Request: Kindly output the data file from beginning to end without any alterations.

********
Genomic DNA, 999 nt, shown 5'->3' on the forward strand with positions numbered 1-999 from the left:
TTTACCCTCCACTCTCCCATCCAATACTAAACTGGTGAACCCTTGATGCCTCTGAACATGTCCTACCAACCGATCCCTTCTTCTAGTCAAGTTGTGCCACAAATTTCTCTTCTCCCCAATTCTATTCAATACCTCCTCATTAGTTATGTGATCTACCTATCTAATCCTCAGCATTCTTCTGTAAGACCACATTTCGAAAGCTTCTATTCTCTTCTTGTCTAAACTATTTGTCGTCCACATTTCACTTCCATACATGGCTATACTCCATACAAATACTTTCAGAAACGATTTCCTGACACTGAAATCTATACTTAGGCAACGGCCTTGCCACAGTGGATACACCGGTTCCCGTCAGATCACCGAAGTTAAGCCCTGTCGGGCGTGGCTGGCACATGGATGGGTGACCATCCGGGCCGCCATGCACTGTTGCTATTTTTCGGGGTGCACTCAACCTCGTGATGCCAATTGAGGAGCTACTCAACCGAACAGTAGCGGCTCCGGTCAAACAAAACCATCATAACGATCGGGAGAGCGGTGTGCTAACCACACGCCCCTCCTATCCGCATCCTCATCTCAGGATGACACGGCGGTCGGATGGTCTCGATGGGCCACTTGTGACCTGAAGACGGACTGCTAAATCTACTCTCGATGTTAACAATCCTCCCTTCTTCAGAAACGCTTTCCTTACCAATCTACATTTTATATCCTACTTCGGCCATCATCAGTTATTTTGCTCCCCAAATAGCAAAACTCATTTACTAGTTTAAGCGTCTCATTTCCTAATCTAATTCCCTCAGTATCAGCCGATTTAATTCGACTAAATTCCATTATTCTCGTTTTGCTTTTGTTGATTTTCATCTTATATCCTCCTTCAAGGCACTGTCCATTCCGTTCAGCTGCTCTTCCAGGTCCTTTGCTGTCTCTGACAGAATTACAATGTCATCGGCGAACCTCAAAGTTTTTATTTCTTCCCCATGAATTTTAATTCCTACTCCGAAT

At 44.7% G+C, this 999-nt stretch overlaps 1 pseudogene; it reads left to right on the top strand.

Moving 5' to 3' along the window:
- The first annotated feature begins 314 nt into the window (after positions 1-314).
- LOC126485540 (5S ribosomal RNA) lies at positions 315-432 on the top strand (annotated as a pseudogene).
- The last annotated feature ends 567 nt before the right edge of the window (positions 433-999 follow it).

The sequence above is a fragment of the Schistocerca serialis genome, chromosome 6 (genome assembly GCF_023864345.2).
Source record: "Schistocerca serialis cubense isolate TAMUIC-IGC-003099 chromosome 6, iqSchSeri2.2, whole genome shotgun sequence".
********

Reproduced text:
Genomic DNA, 999 nt, shown 5'->3' on the forward strand with positions numbered 1-999 from the left:
TTTACCCTCCACTCTCCCATCCAATACTAAACTGGTGAACCCTTGATGCCTCTGAACATGTCCTACCAACCGATCCCTTCTTCTAGTCAAGTTGTGCCACAAATTTCTCTTCTCCCCAATTCTATTCAATACCTCCTCATTAGTTATGTGATCTACCTATCTAATCCTCAGCATTCTTCTGTAAGACCACATTTCGAAAGCTTCTATTCTCTTCTTGTCTAAACTATTTGTCGTCCACATTTCACTTCCATACATGGCTATACTCCATACAAATACTTTCAGAAACGATTTCCTGACACTGAAATCTATACTTAGGCAACGGCCTTGCCACAGTGGATACACCGGTTCCCGTCAGATCACCGAAGTTAAGCCCTGTCGGGCGTGGCTGGCACATGGATGGGTGACCATCCGGGCCGCCATGCACTGTTGCTATTTTTCGGGGTGCACTCAACCTCGTGATGCCAATTGAGGAGCTACTCAACCGAACAGTAGCGGCTCCGGTCAAACAAAACCATCATAACGATCGGGAGAGCGGTGTGCTAACCACACGCCCCTCCTATCCGCATCCTCATCTCAGGATGACACGGCGGTCGGATGGTCTCGATGGGCCACTTGTGACCTGAAGACGGACTGCTAAATCTACTCTCGATGTTAACAATCCTCCCTTCTTCAGAAACGCTTTCCTTACCAATCTACATTTTATATCCTACTTCGGCCATCATCAGTTATTTTGCTCCCCAAATAGCAAAACTCATTTACTAGTTTAAGCGTCTCATTTCCTAATCTAATTCCCTCAGTATCAGCCGATTTAATTCGACTAAATTCCATTATTCTCGTTTTGCTTTTGTTGATTTTCATCTTATATCCTCCTTCAAGGCACTGTCCATTCCGTTCAGCTGCTCTTCCAGGTCCTTTGCTGTCTCTGACAGAATTACAATGTCATCGGCGAACCTCAAAGTTTTTATTTCTTCCCCATGAATTTTAATTCCTACTCCGAAT

At 44.7% G+C, this 999-nt stretch overlaps 1 pseudogene; it reads left to right on the top strand.

Moving 5' to 3' along the window:
- The first annotated feature begins 314 nt into the window (after positions 1-314).
- LOC126485540 (5S ribosomal RNA) lies at positions 315-432 on the top strand (annotated as a pseudogene).
- The last annotated feature ends 567 nt before the right edge of the window (positions 433-999 follow it).

The sequence above is a fragment of the Schistocerca serialis genome, chromosome 6 (genome assembly GCF_023864345.2).
Source record: "Schistocerca serialis cubense isolate TAMUIC-IGC-003099 chromosome 6, iqSchSeri2.2, whole genome shotgun sequence".